Speaking for the opposition Liberals, Quebec MP and former justice minister Jean Chrétien said: “For the opposition, even if they’re not great in numbers, it’s a great victory for us. And I’m delighted with the position that the Canadian government will not be involved directly with Star Wars. I’m starting to enjoy being in the opposition.”
Earlier in the day the Prime Minister had confronted another, unrelated controversy. An article in Saturday’s Ottawa Citizen said that a Toronto law firm was awarded $200,000 worth of federal government legal work shortly after one of the Prime Minister’s closest friends joined it earlier this year. Mulroney’s friend Sam Wakim, his former roommate at St. Francis Xavier University in Antigonish, N.S., joined the firm Weir and Foulds. Since May, according to The Citizen, the company has been doing specialized legal work for the Export Development Corporation—work that since 1969 had been done by the Ottawa law firm of Gowling and Henderson. William Fox, Mulroney’s press secretary, declared, “Categorically, absolutely, the Prime Minister’s Office has had no involvement in this whatsoever.”
Meanwhile, in his Star Wars decision, Mulroney appeared to be attempting to stake out Ottawa’s political independence from a research program that has aroused Soviet protests, threatened future talks on nuclear disarmament and provoked skepticism—or outright rejection—from other U.S. allies. “If Mulroney had said yes to SDI,” noted John Lamb, executive director of the Canadian Centre for Arms Control and Disarmament (CCACD), “it could have narrowed future government options with regard to diplomatic action on SDI. It could make it difficult in the future to express reservations or opposition if deployment came up.” Other observers added that Mulroney may be less enthusiastic about making defence deals with Washington because of the challenge posed to Canadian sovereignty by the voyage of a U.S. Coast Guard icebreaker through the Northwest Passage in August.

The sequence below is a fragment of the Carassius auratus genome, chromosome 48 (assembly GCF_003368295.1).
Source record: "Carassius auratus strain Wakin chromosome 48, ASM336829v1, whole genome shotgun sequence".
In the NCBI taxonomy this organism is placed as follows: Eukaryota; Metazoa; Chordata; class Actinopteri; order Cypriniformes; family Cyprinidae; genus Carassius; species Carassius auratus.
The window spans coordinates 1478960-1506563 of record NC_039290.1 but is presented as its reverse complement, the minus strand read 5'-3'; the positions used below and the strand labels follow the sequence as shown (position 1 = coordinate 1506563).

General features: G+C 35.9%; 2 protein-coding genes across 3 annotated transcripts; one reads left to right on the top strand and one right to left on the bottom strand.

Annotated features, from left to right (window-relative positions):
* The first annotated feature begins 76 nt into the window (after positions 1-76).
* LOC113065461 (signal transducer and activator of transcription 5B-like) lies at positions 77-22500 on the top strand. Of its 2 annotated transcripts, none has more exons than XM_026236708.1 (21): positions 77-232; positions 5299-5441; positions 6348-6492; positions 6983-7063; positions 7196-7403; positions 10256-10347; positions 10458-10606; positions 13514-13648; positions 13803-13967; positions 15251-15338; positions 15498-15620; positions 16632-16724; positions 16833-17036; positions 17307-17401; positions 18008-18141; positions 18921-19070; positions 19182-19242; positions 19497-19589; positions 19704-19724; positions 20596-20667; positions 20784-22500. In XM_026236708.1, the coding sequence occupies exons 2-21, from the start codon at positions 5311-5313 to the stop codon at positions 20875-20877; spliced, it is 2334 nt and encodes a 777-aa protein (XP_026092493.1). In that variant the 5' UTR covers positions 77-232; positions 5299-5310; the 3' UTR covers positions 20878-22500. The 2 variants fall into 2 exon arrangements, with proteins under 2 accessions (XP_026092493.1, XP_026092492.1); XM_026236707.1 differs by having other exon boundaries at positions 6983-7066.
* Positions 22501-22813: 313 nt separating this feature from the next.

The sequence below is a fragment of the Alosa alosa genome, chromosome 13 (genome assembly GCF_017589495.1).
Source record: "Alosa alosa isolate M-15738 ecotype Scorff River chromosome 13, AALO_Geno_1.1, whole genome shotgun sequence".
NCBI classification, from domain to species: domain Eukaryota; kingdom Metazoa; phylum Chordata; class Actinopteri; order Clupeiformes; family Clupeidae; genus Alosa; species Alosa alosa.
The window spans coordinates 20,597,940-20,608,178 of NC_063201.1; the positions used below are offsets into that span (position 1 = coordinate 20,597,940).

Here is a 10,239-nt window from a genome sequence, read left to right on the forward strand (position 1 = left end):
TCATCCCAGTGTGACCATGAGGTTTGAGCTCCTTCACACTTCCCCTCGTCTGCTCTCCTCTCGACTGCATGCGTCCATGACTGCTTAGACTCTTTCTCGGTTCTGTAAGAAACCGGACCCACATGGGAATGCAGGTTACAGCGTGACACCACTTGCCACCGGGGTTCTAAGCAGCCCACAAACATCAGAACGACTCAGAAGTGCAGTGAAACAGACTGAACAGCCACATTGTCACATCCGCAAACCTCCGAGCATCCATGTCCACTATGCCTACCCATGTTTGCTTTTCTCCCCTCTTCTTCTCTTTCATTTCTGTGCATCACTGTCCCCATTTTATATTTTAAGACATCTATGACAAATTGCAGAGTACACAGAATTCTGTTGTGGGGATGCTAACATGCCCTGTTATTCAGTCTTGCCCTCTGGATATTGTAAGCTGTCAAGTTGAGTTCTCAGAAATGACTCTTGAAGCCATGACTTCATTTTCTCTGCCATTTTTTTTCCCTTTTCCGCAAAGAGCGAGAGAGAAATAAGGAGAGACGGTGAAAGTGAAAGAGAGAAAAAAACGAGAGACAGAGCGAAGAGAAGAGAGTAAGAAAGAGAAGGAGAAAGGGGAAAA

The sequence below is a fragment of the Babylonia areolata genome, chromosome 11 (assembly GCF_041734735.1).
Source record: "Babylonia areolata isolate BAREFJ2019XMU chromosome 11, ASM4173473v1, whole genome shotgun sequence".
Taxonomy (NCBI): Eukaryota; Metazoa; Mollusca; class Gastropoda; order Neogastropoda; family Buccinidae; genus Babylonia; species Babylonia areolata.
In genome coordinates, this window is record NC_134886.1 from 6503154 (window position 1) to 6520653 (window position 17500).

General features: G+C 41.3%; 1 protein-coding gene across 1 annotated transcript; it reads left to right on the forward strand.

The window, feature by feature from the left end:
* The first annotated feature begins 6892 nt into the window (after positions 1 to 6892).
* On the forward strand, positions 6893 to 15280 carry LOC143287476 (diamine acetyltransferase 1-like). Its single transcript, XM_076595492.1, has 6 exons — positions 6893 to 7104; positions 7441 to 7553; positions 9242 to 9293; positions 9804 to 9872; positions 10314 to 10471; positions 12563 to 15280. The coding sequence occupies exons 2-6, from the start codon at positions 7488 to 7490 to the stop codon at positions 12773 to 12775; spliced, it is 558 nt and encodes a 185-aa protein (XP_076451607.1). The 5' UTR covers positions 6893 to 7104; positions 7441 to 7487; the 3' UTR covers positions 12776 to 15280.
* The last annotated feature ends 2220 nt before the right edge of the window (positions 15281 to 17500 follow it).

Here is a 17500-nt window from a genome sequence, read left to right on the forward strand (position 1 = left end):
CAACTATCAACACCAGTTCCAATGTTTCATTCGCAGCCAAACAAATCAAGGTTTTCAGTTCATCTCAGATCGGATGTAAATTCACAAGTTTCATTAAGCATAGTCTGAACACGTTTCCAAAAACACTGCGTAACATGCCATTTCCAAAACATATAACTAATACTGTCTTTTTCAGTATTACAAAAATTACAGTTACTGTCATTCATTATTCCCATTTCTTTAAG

Other, more complex political calculations may also have come into play. Steven Langdon, a New Democratic Party MP who served on a special parliamentary committee which held hearings across Canada during the summer on Star Wars and on Ottawa’s impending decision on whether to enter into negotiations on free trade with the United States, said that Mulroney may have decided that there were important political benefits in a qualified rejection of Star Wars. “I think that Mulroney is going to take pretty dramatic steps in the direction of free trade with the States,” said Langdon. “It’s possible that he would seek to counterbalance that, politically, by saying no to Canadian participation in SDI.”